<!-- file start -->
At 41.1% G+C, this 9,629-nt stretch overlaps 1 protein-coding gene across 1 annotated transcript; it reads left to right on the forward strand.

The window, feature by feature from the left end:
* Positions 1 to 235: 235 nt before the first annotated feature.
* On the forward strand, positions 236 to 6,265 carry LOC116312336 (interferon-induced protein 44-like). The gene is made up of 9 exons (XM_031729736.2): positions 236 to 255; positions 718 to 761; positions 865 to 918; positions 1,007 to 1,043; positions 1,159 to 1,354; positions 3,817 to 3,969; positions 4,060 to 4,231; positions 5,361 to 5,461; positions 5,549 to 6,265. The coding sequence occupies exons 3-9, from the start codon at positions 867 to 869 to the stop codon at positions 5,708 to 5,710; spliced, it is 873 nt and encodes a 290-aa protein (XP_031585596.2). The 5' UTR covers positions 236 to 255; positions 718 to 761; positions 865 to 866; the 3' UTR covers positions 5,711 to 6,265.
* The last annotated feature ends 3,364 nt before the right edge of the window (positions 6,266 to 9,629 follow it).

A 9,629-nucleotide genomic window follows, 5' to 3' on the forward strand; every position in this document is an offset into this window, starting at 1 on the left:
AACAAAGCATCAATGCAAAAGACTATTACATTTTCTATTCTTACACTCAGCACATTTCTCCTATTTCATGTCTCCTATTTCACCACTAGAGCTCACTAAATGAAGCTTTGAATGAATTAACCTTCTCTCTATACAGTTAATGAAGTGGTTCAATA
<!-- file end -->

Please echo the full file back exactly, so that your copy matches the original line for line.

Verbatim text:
At 41.1% G+C, this 9,629-nt stretch overlaps 1 protein-coding gene across 1 annotated transcript; it reads left to right on the forward strand.

The window, feature by feature from the left end:
* Positions 1 to 235: 235 nt before the first annotated feature.
* On the forward strand, positions 236 to 6,265 carry LOC116312336 (interferon-induced protein 44-like). The gene is made up of 9 exons (XM_031729736.2): positions 236 to 255; positions 718 to 761; positions 865 to 918; positions 1,007 to 1,043; positions 1,159 to 1,354; positions 3,817 to 3,969; positions 4,060 to 4,231; positions 5,361 to 5,461; positions 5,549 to 6,265. The coding sequence occupies exons 3-9, from the start codon at positions 867 to 869 to the stop codon at positions 5,708 to 5,710; spliced, it is 873 nt and encodes a 290-aa protein (XP_031585596.2). The 5' UTR covers positions 236 to 255; positions 718 to 761; positions 865 to 866; the 3' UTR covers positions 5,711 to 6,265.
* The last annotated feature ends 3,364 nt before the right edge of the window (positions 6,266 to 9,629 follow it).

A 9,629-nucleotide genomic window follows, 5' to 3' on the forward strand; every position in this document is an offset into this window, starting at 1 on the left:
AACAAAGCATCAATGCAAAAGACTATTACATTTTCTATTCTTACACTCAGCACATTTCTCCTATTTCATGTCTCCTATTTCACCACTAGAGCTCACTAAATGAAGCTTTGAATGAATTAACCTTCTCTCTATACAGTTAATGAAGTGGTTCAATA